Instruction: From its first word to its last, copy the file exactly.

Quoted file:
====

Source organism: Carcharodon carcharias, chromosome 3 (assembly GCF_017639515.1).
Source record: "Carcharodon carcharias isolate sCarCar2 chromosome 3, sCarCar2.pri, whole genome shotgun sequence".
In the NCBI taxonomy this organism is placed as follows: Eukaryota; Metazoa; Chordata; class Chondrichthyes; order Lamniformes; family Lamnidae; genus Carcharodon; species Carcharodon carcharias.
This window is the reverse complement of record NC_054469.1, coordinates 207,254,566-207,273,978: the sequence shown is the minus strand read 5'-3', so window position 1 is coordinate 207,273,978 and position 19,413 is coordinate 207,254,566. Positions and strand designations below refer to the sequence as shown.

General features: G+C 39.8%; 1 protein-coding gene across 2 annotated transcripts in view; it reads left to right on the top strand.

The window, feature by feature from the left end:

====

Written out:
Source organism: Carcharodon carcharias, chromosome 3 (assembly GCF_017639515.1).
Source record: "Carcharodon carcharias isolate sCarCar2 chromosome 3, sCarCar2.pri, whole genome shotgun sequence".
In the NCBI taxonomy this organism is placed as follows: Eukaryota; Metazoa; Chordata; class Chondrichthyes; order Lamniformes; family Lamnidae; genus Carcharodon; species Carcharodon carcharias.
This window is the reverse complement of record NC_054469.1, coordinates 207,254,566-207,273,978: the sequence shown is the minus strand read 5'-3', so window position 1 is coordinate 207,273,978 and position 19,413 is coordinate 207,254,566. Positions and strand designations below refer to the sequence as shown.

General features: G+C 39.8%; 1 protein-coding gene across 2 annotated transcripts in view; it reads left to right on the top strand.

The window, feature by feature from the left end: